Savage Model 110 .30-06
I acquired this rifle from my father, who bought it, and several other rifles from my brother's girlfriend. Her husband passed away, and she had them sitting around and had no use for them. He jumped at the opportunity, and they arrived on a mutually beneficial price. for the whole lot.
This rifle was in very poor condition, and I wish I had photographed it prior to working on it. The finish was rough with rust and pitting in many places, and it was ugly. I cringed when I first saw it, and relegated it to "junk" rifle status, and prepared to give it no more attention until I could part it out, or sell it for a pittance at the next gunshow, or to someone who needed a deer rifle, and was very poor.
That likely would have been the end of it, if I hadn't thrown it up to my shoulder. Once I did that, and sighted down the once proud sights, I was hooked. Never in all my life have I raised a rifle with friendlier ergonomics, even in rifles that cost three times this ones original price. I can't quite identify what feature, or combination of features was responsible, but both my Dad and I remarked how "perfect" thjs tired old rifle felt when shouldered. It might have been the length of pull, or the drop at heel or comb...Perhaps it was the weight? I don't know, but the rifle "feels good". In fact it doesn't just "feel good", it feels "just right". Kind of a Goldilocks sort of thing.
"Oh well", I thought, "that is really too bad". I decided to check the rifles bore just the same. The M110 was designed to have an interchangeable barrel, and I was thinking if I could pick up a .308 barrel for a reasonable price, I could build up a cheap rifle in that caliber, which is one I don't have (bolt action .308 hunting rifle). When I saw the bore, I couldn't believe my eyes. It was immaculate. I don't mean clean, there was all sorts of closet dust in it, but the lands and grooves were crisp and sharp, and the whole bore was mirror bright. I couldn't tell if the rifle had ever in fact been previously fired. Wow. I couldn't re-barrel this rifle when this barrel was this nice. Only one solution. Refinish it.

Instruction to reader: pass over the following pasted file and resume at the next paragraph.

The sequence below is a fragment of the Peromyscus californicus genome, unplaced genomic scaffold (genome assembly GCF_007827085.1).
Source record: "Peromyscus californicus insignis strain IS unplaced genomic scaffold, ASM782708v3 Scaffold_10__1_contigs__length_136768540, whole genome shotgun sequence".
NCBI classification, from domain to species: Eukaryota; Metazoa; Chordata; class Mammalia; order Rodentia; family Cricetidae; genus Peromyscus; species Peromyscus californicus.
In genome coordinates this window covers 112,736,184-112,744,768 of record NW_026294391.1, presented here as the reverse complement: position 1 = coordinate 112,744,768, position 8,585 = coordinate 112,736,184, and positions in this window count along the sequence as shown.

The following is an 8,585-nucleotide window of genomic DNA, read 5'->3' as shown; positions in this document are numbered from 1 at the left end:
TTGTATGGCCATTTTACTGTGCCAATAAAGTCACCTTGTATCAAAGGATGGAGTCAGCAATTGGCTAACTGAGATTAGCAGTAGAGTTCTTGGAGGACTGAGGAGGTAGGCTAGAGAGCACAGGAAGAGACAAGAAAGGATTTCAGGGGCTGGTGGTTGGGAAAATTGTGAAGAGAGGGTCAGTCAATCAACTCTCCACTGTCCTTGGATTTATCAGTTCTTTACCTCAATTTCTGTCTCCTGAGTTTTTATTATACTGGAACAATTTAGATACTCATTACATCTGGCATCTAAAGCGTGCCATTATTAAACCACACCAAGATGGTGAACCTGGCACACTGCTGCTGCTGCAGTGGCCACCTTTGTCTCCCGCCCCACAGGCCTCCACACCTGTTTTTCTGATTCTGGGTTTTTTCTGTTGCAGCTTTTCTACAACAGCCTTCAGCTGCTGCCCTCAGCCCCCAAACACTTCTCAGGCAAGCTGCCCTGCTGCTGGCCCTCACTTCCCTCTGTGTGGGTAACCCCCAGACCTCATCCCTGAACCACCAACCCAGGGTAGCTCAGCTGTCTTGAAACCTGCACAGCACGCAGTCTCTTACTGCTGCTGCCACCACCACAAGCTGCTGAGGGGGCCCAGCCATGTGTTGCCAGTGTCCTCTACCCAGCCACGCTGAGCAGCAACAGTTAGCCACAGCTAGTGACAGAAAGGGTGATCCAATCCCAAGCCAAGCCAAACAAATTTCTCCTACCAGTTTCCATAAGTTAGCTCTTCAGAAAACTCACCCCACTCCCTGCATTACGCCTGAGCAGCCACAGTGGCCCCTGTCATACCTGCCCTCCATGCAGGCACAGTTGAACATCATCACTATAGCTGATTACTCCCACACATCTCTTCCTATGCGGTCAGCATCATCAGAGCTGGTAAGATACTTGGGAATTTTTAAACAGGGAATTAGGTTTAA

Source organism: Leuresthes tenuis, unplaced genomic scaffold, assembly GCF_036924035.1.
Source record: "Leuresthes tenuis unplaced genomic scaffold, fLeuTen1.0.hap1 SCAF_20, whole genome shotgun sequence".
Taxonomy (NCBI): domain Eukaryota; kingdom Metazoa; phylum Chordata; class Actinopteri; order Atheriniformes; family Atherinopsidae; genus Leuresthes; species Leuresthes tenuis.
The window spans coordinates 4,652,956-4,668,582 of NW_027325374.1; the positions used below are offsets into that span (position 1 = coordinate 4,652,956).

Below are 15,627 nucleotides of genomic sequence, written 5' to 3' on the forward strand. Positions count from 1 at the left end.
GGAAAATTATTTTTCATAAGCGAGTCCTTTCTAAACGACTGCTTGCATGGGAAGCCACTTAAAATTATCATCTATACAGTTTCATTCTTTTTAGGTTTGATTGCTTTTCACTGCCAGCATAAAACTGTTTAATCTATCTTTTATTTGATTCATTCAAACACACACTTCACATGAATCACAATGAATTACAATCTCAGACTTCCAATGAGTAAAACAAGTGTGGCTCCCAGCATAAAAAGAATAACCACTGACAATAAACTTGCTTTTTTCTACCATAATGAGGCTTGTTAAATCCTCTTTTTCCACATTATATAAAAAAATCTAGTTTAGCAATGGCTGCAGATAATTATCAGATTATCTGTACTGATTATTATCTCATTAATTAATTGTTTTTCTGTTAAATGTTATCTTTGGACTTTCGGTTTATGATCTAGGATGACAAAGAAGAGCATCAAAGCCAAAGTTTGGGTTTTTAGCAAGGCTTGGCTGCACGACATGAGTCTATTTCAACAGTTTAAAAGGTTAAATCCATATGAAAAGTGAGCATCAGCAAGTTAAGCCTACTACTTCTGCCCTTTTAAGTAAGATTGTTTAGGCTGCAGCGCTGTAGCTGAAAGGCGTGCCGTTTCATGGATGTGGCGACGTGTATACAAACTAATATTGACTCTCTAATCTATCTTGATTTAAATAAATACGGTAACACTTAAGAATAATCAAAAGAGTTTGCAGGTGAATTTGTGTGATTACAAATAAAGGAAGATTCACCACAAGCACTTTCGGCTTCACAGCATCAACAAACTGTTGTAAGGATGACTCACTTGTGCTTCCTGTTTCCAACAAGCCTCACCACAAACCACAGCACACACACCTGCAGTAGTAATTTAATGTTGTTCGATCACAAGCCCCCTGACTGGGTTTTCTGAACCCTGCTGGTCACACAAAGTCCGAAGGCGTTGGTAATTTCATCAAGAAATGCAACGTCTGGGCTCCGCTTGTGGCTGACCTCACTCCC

I had been playing around with Norrell's MolyResin for some time on AR-15 and other firearms, and it seemed a natural choice for this one. So I quickly set to work. I disassembled the major components, and began cleaning. I used a wire brush wheel and some phosphoric acid to strip off the rust and old bluing, and to polish up the rusty bolt. Then I baked all the metal to seep out any oils that might still be present. Then I bathed it all in some really nasty brake cleaner. Finally it was time to actually spray on the new finish. Once that was done, it was time to put it in the oven to harden the MolyResin. Only problem was, a barreled action was too long for my kitchen oven. Only one choice: BBQ!
I had previously built a BBQ/Smoker out of an old 250 gallon oil tank, and after cleaning it out a bit, and suspending the rifles action "just so", I brought the heat up to 300 degrees and PRESTO! An hour later, I had a nice rifle.
After re-assembling all the parts, I was really happy. It looked like a million bucks...relatively speaking. It really looked nice compared to how it used to look.
However, it wasn't until I took it out to the range and saw how good it shot: 1" group at 100 yards, that I really started to love this rifle.
I saved it from an obscure future, and now it's one of my favorite hunting rifles.
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